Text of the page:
Registration Dossier

Administrative data

Hazard for aquatic organisms

Freshwater

Hazard assessment conclusion:
PNEC aqua (freshwater)
PNEC value:
0.38 mg/L
Assessment factor:
50
Extrapolation method:
assessment factor
PNEC freshwater (intermittent releases):
1.9 mg/L

Marine water

Hazard assessment conclusion:
PNEC aqua (marine water)
PNEC value:
0.038 mg/L
Assessment factor:
500
Extrapolation method:
assessment factor

STP

Hazard assessment conclusion:
PNEC STP
PNEC value:
50 mg/L
Assessment factor:
10
Extrapolation method:
assessment factor

Sediment (freshwater)

Hazard assessment conclusion:
PNEC sediment (freshwater)
PNEC value:
0.52 mg/kg sediment dw
Extrapolation method:
equilibrium partitioning method

Sediment (marine water)

Hazard assessment conclusion:
PNEC sediment (marine water)
PNEC value:
0.052
Extrapolation method:
equilibrium partitioning method

Hazard for air

Air

Hazard assessment conclusion:
no hazard identified

Hazard for terrestrial organisms

Soil

Hazard assessment conclusion:
PNEC soil
PNEC value:
0.71 mg/kg soil dw
Extrapolation method:
equilibrium partitioning method

Hazard for predators

Secondary poisoning

Hazard assessment conclusion:
no potential for bioaccumulation

Additional information

Conclusion on classification

Classification of terephthalic acid for effects in the environment

Three reliable, GLP-compliant short-term toxicity studies are available for terephthalic acid in the free acid form, providing endpoints for three key trophic levels: fish, invertebrates and algae. In all three studies, there were no adverse effects up to and including the exposure limit which was dictated by the limited solubility of TPA in the various aquatic test media. The lowest of three similar endpoints is the algal ErC50: >19.0 mg TPA/L (mean measured). A reliable, GLP-compliant study is also available for the long-term effects of terephthalic acid in the free acid form on aquatic invertebrates (D. magna). There were no adverse effects on adult survival or reproduction up to and including the exposure limit, and the 21 -day NOEC was 19.5 mg TPA/L (mean measured).

In determining the classification appropriate to terephthalic acid, it is necessary to consider all available evidence concerning its persistence, potential to accumulate and predicted or observed environmental fate and behaviour that may present a long-term and/or delayed danger to the structure and/or functioning of aquatic ecosystems. These points are considered below.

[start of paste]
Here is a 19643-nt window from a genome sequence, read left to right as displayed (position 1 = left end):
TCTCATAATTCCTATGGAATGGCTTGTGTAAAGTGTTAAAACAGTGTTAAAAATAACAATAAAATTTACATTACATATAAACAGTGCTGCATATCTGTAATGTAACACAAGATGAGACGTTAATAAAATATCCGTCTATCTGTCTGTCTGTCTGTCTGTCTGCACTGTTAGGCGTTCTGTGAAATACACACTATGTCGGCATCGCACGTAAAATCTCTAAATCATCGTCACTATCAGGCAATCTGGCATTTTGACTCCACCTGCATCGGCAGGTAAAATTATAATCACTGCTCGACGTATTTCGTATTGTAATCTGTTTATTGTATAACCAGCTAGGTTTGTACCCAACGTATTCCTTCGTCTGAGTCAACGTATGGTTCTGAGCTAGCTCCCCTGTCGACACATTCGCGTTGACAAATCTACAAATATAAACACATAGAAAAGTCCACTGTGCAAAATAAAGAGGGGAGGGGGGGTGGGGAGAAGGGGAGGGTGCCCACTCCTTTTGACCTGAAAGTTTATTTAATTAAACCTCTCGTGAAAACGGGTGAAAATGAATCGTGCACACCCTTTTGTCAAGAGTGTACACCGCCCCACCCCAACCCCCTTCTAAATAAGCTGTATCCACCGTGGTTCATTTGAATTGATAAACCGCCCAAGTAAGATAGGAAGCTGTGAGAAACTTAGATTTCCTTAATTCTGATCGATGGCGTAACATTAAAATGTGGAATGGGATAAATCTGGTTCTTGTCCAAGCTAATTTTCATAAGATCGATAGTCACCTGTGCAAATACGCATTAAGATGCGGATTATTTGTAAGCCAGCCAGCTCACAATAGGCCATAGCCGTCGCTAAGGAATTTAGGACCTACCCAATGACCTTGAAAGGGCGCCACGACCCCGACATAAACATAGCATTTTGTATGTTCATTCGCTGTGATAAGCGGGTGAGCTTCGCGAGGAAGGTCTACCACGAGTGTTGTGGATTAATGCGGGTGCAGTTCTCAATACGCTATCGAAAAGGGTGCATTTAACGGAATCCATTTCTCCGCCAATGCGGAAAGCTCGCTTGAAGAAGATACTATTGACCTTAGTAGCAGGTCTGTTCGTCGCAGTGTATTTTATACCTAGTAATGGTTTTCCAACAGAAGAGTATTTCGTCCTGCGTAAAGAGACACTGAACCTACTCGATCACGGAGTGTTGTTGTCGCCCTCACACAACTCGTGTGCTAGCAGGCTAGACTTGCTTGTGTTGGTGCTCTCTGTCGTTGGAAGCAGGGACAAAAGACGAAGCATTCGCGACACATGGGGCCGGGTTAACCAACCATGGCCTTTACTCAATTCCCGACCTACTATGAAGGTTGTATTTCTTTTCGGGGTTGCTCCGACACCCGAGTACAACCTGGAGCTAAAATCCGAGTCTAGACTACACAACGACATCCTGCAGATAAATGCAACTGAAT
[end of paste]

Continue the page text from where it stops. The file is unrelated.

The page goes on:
Persistence.

Reliable studies are available to demonstrate that terephthalic acid is readily biodegradable. Terephthalic acid may therefore be expected to degrade rapidly, and to be completely mineralised,i.e. converted to CO2 and H2O without forming any recalcitrant metabolites. Terephthalic acid and its degradation intermediates are non-persistent. Terephthalic acid is expected to degrade rapidly under anaerobic as well as aerobic conditions.

Potential to accumulate.

QSAR-predicted and measured log10 Kow values for terephthalic acid are less than 3.0. The potential for terephthalic acid to bioaccumulate in the tissues of organisms that inhabit aquatic or terrestrial matrices contaminated with TPA is therefore negligible. The risk that terephthalic acid may biomagnify through successive trophic levels of aquatic or terrestrial food chains is consequently also negligible. 

Environmental fate and behaviour.

TPA is a dicarboxylic acid. The first step that may be predicted in its environmental fate, prior to biodegradation, is its conversion to terephthalate salts. Three reliable, GLP-compliant short-term studies are available in which TPA was treated with NaOH solution to convert the free acid to its highly soluble sodium terephthalate salt(s) prior to exposure to fish, daphnia and algae. No adverse effects occurred in these studies, up to and including the highest nominal TPA-equivalent concentrations of 1000 mg/L. The lowest endpoint from these three studies (the 72 -h ErC50 for growth inhibition of D. subspicatus) was >668 mg TPA-equiv/L (mean measured). These studies demonstrate the low intrinsic toxicity of terephthalate to aquatic biota, and - taking into account its susceptibility to rapid biodegradation - provide assurance that terephthalic acid does not present a long-term and/or delayed danger to the structure and/or functioning of aquatic ecosystems. 

No classification is triggered based on available data, according to Regulation (EC) No 1272/2008.

Terephthalic acid is readily biodegradable and therefore does not satisfy the criteria for classification as persistent (P). 

The calculated BCF of terephthalic acid is 3.16 L/kg wet weight and below the threshold of 2000. 

Terephthalic acid does not satisfy the criterion for classification as bioaccumulative (B).

The long-term NOECs for freshwater algae and invertebrates are 19.0 and 19.5 mg/L, respectively, for the free acid form of TPA. Both values exceed the trigger value of 0.01 mg/L.

TPA does not satisfy the environmental effects criterion for classification as toxic (T).

Terephthalic acid is therefore not a PBT (or vPvB) substance.